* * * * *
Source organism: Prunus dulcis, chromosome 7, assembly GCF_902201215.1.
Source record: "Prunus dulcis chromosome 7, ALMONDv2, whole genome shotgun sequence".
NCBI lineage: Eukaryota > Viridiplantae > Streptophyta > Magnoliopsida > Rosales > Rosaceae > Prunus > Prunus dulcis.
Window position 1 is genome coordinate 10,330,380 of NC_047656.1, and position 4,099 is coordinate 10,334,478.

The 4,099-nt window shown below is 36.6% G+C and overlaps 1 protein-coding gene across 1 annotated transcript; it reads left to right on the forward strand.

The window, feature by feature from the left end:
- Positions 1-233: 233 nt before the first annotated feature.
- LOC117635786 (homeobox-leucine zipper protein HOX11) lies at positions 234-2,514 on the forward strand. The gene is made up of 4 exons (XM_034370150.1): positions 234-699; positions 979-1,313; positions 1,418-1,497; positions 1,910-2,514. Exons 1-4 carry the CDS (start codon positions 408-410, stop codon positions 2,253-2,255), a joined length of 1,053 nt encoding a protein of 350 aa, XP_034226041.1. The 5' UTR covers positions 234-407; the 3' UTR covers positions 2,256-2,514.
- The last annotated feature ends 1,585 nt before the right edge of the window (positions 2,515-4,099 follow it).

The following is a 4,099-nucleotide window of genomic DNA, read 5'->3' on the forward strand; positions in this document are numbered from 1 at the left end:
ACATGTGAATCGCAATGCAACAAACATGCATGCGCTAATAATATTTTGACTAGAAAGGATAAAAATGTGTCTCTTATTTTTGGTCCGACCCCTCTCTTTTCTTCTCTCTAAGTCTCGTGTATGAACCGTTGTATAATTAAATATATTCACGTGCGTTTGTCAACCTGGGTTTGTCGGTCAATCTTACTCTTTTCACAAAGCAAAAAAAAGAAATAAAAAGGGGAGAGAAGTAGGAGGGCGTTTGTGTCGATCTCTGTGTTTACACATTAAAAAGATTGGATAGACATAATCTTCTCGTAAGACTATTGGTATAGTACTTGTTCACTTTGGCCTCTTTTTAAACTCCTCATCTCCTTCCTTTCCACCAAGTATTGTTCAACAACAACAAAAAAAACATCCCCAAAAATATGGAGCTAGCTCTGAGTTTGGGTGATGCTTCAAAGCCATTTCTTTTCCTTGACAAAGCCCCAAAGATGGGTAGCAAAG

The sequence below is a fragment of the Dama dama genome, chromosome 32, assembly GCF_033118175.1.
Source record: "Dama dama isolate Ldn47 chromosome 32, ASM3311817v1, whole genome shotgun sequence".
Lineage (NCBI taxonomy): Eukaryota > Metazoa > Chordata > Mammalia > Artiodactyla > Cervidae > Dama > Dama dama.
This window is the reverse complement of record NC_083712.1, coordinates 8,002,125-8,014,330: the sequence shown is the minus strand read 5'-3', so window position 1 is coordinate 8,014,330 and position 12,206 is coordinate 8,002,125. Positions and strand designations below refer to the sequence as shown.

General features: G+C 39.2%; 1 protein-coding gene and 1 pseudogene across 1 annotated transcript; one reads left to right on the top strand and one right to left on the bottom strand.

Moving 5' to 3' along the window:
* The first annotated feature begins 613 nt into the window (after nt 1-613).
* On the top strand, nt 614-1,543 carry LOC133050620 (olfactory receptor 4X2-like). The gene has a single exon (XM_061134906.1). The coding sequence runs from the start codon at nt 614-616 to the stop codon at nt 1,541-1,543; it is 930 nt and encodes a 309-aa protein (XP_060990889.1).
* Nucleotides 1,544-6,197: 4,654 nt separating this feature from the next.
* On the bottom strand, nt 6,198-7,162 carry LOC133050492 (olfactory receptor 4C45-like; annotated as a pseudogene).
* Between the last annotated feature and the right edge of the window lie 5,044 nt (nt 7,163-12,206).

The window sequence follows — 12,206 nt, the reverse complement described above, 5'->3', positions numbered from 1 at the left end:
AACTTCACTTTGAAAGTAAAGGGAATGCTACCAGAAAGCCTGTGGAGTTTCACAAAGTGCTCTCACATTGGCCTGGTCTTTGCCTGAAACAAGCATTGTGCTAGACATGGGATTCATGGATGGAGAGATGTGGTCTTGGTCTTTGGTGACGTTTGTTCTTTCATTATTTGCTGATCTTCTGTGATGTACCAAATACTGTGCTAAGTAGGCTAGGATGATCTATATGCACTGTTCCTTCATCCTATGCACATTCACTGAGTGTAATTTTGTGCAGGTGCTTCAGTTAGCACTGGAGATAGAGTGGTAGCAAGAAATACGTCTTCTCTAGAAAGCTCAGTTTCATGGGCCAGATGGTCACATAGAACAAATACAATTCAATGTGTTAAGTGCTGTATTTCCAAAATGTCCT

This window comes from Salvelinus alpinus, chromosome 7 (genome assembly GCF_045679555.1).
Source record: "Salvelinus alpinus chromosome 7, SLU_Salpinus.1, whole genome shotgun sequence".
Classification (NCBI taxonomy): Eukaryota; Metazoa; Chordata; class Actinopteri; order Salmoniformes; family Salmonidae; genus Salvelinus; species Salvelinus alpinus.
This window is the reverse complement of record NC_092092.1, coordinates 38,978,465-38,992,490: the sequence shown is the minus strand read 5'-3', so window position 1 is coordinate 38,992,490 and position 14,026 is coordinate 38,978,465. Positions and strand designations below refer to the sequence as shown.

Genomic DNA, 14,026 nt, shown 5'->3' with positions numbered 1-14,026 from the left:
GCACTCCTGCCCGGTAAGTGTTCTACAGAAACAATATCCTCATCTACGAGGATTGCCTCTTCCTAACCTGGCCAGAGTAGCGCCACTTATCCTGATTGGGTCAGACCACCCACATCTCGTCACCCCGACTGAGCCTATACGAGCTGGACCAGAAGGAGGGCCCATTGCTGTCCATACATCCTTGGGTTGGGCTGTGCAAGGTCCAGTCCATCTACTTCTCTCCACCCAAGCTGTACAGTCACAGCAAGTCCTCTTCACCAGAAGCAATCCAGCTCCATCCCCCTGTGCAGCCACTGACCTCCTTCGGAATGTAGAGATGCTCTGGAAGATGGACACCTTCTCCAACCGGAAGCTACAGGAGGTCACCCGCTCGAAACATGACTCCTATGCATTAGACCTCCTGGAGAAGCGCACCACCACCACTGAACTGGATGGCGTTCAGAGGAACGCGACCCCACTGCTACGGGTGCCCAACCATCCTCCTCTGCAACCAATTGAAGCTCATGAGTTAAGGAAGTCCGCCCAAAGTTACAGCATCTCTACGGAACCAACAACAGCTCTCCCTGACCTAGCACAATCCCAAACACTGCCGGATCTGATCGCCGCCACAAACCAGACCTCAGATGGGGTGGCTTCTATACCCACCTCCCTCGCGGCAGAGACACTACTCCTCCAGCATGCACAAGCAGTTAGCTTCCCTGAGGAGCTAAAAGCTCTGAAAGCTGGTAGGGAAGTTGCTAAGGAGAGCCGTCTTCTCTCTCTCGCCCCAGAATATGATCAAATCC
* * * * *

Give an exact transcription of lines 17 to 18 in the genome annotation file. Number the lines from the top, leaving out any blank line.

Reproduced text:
Moving 5' to 3' along the window:
* The first annotated feature begins 613 nt into the window (after nt 1-613).